Unless something dramatic takes place, that will not now happen.
On the way to Shunem, Gehazi returns with solemn tidings:

Gehazi went ahead of them, and laid the staff on the child’s face; but there was no voice and or hearing. Therefore he returned to meet him, and told him, “The child has not awakened.”

At this point, there can be no doubt that the woman’s tenacity, her insistence that Elisha must deal with this crisis himself, is justified. Gehazi has faithfully followed the prophet’s instructions, to no effect. What follows next is, well, unusual:

When Elisha had come into the house, behold, the child was dead, and lying on his bed.

He went in therefore, and shut the door on them both, and prayed to Yahweh. He went up, and lay on the child, and put his mouth on his mouth, and his eyes on his eyes, and his hands on his hands. He stretched himself on him; and the child’s flesh grew warm.

Then he returned, and walked in the house once back and forth; and went up, and stretched himself out on him. Then the child sneezed seven times, and the child opened his eyes. —vv. 32-35.

I would like to explain every detail of this extraordinary episode—but I cannot. I have read multiple explanations of the seven sneezes, most of them somewhat allegorical and none of them convincing. We do know that seven in the Bible is the number of maturity, of completion, even perfection. Exactly what the seven sneezes indicate here is not clear—except that they tell us the child has been revived. Corpses don’t sneeze. And that is enough to know. Elisha, through the power of God, had brought this child of promise back to life.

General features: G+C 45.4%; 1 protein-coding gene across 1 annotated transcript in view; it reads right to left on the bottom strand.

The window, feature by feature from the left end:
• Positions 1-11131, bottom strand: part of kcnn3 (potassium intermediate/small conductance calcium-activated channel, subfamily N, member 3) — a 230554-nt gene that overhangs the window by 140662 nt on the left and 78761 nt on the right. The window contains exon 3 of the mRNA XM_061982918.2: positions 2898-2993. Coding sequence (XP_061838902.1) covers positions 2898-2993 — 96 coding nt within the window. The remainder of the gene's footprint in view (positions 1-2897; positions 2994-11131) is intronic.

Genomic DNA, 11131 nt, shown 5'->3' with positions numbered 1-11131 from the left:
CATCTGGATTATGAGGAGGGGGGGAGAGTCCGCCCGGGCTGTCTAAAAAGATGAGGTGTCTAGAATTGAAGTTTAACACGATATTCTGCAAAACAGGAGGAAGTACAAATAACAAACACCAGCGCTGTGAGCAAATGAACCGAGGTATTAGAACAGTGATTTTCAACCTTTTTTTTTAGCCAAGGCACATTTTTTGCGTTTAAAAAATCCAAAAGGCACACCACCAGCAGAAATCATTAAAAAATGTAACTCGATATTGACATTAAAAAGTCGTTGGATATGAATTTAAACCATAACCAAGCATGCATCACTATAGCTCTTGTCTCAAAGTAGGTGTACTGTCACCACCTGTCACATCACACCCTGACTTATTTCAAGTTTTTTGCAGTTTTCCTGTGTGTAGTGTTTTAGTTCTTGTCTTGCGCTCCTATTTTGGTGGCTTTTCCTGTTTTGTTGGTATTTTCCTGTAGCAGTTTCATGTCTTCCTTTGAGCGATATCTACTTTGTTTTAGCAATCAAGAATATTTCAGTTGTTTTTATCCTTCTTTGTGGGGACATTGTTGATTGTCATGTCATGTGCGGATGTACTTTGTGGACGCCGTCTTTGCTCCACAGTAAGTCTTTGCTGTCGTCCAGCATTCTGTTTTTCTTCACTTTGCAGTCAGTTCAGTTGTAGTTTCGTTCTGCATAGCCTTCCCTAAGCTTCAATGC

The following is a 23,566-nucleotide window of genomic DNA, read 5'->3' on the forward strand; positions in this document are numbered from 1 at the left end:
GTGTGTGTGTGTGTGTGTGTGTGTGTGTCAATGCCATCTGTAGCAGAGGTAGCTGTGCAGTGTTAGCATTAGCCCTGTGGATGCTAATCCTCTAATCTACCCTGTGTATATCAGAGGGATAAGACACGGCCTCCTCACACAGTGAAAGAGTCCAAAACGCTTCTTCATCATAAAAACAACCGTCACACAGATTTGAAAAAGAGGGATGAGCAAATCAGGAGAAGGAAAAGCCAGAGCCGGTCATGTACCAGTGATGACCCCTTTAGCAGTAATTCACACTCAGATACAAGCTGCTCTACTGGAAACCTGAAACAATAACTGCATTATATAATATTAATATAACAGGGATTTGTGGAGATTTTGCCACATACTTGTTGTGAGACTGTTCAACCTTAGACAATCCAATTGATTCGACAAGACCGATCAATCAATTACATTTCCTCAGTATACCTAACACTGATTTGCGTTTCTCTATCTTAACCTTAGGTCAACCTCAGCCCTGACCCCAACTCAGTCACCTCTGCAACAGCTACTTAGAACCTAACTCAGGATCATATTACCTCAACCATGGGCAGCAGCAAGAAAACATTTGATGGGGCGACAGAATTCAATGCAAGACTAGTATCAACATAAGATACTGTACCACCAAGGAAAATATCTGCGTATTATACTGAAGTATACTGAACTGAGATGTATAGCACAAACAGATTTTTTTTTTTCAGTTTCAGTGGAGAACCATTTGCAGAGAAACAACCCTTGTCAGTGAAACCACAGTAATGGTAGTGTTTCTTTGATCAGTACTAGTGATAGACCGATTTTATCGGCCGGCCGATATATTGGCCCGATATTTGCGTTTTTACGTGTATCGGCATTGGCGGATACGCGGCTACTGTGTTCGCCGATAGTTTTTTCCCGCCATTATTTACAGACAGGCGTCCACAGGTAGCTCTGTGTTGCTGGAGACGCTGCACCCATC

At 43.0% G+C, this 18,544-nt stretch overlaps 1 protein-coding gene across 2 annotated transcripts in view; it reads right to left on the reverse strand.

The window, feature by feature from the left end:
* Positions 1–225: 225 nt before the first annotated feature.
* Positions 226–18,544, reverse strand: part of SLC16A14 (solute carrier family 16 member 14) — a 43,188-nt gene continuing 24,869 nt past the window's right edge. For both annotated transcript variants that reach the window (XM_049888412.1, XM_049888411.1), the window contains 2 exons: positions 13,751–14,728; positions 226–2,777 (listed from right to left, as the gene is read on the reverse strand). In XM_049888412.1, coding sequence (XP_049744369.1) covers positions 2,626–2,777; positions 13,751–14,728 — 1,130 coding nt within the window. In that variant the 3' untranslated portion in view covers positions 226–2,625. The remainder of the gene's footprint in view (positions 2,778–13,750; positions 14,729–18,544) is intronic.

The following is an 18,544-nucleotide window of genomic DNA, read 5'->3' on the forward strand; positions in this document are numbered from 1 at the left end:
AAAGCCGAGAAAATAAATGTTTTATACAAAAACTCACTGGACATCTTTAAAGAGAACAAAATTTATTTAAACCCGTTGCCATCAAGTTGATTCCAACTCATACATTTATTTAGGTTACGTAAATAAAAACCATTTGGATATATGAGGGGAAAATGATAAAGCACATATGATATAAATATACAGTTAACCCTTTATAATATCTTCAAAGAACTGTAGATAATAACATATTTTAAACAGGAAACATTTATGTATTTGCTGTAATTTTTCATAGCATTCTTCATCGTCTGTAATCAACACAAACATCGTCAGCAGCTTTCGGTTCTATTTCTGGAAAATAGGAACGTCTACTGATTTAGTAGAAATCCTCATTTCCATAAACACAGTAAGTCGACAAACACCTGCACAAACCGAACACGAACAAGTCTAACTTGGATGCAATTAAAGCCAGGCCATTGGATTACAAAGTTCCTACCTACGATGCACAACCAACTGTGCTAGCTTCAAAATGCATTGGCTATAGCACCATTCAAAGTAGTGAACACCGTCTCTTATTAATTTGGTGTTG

He called Gehazi, and said, “Call this Shunammite!” So he called her.

When she had come in to him, he said, “Take up your son.”

Then she went in, fell at his feet, and bowed herself to the ground; then she picked up her son, and went out.

Accustomed as we are to the minimalist prose we often find in Old Testament, this ending still seems unbelievably terse. The woman of Shunem does not speak at all in these verses. She demonstrates her gratitude by her actions of reverence—falling at Elisha’s feet, bowing to the ground—not with words. But we have seen that repeatedly. This woman lets her actions speak for her, and generally uses only as many words as necessary to communicate. Her answers to questions have been short indeed:

“I dwell among my own people.”

“It’s alright.”

“It is well.”

The last two answers given just after her only son had died! Even when told she will miraculously have a child, she does not break out into song, as Hannah did. Instead, she guards against disappointment: Did I ask you for a son? Don’t lie to me! And yet she is neither cold nor uncaring. Her concern for Elisha demonstrates that. If ever a woman broke the stereotype of females being overly emotional, the woman of Shunem shatters it!
Still, the ending leaves the story feeling incomplete, unfinished. That’s because it is.

Read other posts in the “Matriarchs and Prophets” series.